makes about 5 cups

18 large shrimp in shell (about 1 lb), peeled, leaving tail and first segment of shell intact, and deveined
2 or 3 tablespoons finely grated peeled fresh ginger
2/3 cup chopped shallot
1 garlic clove, thinly sliced
3 whole star anise
2 tablespoons unsalted butter
1 3/4 lb butternut squash, peeled, seeded, and cut into 1/2-inch pieces (5 cups)
4 cups chicken stock or broth (the original recipe called for adding 2 cups water, which would have left this way to thin- bb)
Salt and white pepper (you can use regular freshly ground black pepper, but I prefer not to have black specks floating in the soup. All about aesthetics, you know!- bb)
1/4 teaspoon salt
1 tablespoon vegetable oil

1-Have all prep done before combining shrimp and ginger.

2-Toss shrimp with ginger in a bowl and marinate, chilled, 30 minutes (do not marinate any longer or enzymes from ginger will begin to cook shrimp).

3-Cook shallot, garlic, and anise in butter in a 3-quart heavy saucepan over moderate heat, stirring, until shallot is softened, about 5 minutes. Add squash, stock, and water and simmer, uncovered, until squash is very tender, about 20 minutes. Remove star anise.
Purée soup in 2 batches in a blender (use caution when blending hot liquids) until very smooth, about 1 minute per batch, then transfer to cleaned pan. Season with salt and white pepper. Keep warm, covered.

4-Sprinkle marinated shrimp with salt. Heat oil in a 12-inch nonstick skillet over moderately high heat until hot but not smoking, then sauté shrimp in 2 batches, stirring, until just cooked through, about 3 minutes per batch, transferring to paper towels.
Bring soup to a simmer and season with salt and pepper. Divide among shallow soup bowls and mound 3 or 4 shrimp in each bowl.

Wednesday, January 05, 2011

Eating Portland: Tabla's Tapas Hour, aka land of bargain bites!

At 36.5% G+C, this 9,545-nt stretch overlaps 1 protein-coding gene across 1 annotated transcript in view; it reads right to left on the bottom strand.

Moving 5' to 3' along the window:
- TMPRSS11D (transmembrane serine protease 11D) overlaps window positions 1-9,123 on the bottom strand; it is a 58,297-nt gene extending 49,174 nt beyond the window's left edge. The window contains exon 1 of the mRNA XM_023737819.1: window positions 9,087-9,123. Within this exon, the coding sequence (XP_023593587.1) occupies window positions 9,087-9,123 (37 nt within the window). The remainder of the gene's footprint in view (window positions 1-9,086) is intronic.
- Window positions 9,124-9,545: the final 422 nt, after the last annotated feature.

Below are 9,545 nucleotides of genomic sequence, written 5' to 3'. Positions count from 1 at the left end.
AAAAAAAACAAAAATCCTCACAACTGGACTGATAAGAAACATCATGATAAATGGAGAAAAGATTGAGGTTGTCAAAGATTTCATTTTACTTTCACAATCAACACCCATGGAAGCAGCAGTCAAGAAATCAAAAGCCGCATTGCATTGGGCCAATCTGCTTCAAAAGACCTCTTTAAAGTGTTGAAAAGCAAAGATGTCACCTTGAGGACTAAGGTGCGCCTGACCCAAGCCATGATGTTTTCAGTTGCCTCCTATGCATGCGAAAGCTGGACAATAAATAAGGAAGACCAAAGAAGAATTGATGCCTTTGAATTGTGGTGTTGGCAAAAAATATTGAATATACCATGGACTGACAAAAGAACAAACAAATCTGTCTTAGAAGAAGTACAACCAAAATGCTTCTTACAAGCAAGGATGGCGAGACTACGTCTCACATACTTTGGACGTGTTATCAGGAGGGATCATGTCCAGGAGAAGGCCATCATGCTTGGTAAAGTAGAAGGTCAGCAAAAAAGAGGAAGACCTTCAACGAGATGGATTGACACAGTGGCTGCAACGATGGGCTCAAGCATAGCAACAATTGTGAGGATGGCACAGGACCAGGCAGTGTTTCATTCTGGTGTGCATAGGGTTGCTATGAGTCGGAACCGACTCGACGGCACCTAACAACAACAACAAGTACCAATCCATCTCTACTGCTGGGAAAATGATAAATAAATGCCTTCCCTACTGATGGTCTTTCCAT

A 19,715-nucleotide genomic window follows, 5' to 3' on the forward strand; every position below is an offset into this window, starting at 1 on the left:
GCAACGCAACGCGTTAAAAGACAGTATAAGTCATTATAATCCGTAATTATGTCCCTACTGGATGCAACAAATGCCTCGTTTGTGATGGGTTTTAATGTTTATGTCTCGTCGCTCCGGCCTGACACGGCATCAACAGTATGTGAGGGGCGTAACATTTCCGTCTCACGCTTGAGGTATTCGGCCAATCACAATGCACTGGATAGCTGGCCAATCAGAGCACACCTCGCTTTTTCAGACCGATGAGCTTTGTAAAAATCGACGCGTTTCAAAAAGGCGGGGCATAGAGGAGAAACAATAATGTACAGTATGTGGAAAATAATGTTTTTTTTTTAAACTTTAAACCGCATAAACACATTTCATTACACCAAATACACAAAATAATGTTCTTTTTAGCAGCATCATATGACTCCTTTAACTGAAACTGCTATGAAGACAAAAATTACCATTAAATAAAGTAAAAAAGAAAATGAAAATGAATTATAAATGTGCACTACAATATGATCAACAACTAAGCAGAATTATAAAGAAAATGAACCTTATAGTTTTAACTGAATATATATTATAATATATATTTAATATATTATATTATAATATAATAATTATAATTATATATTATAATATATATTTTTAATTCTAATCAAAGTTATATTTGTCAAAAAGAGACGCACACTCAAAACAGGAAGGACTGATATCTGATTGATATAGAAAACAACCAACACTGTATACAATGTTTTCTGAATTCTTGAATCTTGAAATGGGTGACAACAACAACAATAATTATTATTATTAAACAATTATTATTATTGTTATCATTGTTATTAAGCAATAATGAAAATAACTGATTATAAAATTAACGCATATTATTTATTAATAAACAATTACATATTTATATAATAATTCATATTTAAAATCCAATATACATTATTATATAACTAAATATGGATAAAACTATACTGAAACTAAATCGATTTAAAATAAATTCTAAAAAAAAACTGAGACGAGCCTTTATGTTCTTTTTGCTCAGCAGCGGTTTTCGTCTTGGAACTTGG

Have you noticed, amid this craze by restaurants to serve small plates and call them "tapas", how few people actually seem to know what tapas are? It's like they've grabbed this idea of Spain without doing any research, mis-named their overpriced, unimaginative plates to conjure up this Spanish mindset while simultaneously emptying their customers wallets. Luckily for us chef Anthony Cafiero at Tabla Bistro, which is already the most ridiculous dining deal in town (if you haven't tried their 3 course for $25 dinner menu you're missing out on one the most pleasurable ways to use your disposable income) does understand the whole tapas idea. Every evening from 5:30-6:30 Tabla serves traditional tapas plates in their bar area (although thanks for allowing us a table and high chair when we showed up with C-boy in tow). Cafiero gets exactly what tapas are meant to be: small, carefully prepared bites, meant to tease and titillate, a few tastes to have while slurping down a glass or two of wine or a cocktail. The plus with Tabla's tapas hour is that, while remarkably affordable )priced from $3-$5), they deliver incredible flavor value. The tuna poached in olive oil and veal sweetbreads were fabulous bargains at $4 & $6 respectively. We went for the first time Monday night and walked out completely satisfied. Six completely different tastes, one cocktail, and two glasses of wine for $52. Here's a partial visual look. Believe me, the reality is even better!